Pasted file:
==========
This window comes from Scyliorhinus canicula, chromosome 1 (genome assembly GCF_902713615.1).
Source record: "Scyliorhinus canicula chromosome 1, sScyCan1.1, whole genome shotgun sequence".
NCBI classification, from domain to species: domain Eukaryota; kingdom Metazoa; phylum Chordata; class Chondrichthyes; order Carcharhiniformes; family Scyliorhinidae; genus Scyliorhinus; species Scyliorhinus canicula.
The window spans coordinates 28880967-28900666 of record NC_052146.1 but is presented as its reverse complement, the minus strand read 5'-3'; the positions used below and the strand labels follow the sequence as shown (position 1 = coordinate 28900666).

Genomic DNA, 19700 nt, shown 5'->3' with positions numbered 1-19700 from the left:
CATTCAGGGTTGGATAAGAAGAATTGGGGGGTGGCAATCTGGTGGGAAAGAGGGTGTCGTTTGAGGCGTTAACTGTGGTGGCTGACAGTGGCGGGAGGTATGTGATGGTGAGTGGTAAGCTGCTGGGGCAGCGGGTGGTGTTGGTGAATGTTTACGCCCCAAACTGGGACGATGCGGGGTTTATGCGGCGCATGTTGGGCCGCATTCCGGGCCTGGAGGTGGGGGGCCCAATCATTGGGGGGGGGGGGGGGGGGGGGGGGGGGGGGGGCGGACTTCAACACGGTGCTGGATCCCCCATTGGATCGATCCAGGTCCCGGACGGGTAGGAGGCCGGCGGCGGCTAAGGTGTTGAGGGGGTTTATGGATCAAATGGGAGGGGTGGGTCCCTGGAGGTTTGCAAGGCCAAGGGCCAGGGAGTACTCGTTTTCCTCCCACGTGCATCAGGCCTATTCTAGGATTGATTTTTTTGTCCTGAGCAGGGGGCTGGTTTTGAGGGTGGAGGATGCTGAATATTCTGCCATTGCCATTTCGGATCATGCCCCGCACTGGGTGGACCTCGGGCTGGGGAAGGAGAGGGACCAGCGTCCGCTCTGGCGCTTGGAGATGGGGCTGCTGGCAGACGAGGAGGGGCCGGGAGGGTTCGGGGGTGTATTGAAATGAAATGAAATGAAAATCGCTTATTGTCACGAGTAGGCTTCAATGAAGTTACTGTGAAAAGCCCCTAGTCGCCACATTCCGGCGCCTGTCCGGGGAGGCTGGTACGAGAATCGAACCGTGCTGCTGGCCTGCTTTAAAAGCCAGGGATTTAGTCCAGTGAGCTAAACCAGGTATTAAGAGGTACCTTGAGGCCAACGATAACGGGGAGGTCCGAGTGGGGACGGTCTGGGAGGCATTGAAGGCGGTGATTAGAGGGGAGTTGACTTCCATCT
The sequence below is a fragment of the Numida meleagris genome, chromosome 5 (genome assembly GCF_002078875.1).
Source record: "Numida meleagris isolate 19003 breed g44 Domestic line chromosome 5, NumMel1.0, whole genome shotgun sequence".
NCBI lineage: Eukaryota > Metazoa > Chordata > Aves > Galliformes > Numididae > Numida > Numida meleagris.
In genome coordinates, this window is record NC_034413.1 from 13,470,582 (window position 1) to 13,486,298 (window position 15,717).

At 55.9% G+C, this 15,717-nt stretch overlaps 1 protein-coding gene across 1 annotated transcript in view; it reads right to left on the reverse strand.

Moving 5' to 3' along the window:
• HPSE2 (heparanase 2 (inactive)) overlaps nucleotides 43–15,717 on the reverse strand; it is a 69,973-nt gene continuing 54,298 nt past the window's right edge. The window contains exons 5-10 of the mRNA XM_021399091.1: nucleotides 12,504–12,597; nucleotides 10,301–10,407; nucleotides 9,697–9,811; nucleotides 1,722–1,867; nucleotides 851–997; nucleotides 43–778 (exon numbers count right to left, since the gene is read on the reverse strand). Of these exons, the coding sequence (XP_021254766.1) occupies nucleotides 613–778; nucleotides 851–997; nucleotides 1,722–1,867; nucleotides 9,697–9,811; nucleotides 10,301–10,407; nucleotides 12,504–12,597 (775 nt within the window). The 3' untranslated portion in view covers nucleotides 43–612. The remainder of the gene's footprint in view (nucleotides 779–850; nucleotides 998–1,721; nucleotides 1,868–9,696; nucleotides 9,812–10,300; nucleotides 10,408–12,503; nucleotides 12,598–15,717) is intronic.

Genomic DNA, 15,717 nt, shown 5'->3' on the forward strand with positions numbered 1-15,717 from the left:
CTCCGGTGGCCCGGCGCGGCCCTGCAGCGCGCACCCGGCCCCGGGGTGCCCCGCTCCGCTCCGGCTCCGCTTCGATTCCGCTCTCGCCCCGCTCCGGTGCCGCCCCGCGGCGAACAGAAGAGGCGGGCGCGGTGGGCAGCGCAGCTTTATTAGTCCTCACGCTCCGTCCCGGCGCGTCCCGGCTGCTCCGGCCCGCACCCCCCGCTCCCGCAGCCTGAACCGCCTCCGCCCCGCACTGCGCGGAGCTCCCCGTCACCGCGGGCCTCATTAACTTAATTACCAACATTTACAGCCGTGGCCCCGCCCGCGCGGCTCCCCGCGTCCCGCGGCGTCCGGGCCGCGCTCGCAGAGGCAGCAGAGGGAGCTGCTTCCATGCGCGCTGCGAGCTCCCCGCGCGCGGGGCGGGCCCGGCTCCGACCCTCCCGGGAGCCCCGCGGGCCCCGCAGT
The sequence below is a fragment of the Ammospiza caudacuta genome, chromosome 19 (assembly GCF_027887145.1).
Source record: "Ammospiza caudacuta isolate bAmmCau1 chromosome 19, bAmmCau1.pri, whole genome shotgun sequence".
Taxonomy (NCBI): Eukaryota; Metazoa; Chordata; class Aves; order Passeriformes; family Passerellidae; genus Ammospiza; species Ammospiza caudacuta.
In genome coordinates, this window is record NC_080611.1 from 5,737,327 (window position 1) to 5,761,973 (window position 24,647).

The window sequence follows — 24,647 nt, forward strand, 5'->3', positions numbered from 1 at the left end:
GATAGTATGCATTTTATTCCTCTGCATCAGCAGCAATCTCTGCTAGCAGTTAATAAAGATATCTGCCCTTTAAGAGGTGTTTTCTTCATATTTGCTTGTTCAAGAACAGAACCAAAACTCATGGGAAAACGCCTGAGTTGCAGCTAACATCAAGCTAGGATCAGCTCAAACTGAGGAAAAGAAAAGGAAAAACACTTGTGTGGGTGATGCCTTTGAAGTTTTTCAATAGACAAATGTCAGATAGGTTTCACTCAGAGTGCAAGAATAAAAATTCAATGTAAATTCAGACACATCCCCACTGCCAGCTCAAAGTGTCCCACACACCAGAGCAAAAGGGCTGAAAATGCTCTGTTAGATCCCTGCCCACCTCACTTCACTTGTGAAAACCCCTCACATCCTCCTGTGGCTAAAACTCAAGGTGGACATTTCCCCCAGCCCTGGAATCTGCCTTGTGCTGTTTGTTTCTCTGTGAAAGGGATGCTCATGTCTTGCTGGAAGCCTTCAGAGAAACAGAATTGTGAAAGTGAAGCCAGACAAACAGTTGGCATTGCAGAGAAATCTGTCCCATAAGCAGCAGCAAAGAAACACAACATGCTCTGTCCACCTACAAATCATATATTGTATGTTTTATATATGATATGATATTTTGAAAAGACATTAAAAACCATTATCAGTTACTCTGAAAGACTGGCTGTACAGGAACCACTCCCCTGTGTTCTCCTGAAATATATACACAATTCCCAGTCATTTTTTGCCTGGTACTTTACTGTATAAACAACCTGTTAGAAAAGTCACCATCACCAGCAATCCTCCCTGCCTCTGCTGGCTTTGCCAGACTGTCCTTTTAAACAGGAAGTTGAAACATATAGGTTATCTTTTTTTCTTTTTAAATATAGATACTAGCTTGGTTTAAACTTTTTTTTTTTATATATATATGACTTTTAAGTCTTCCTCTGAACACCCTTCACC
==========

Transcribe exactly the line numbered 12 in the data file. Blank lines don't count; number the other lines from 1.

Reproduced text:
Moving 5' to 3' along the window: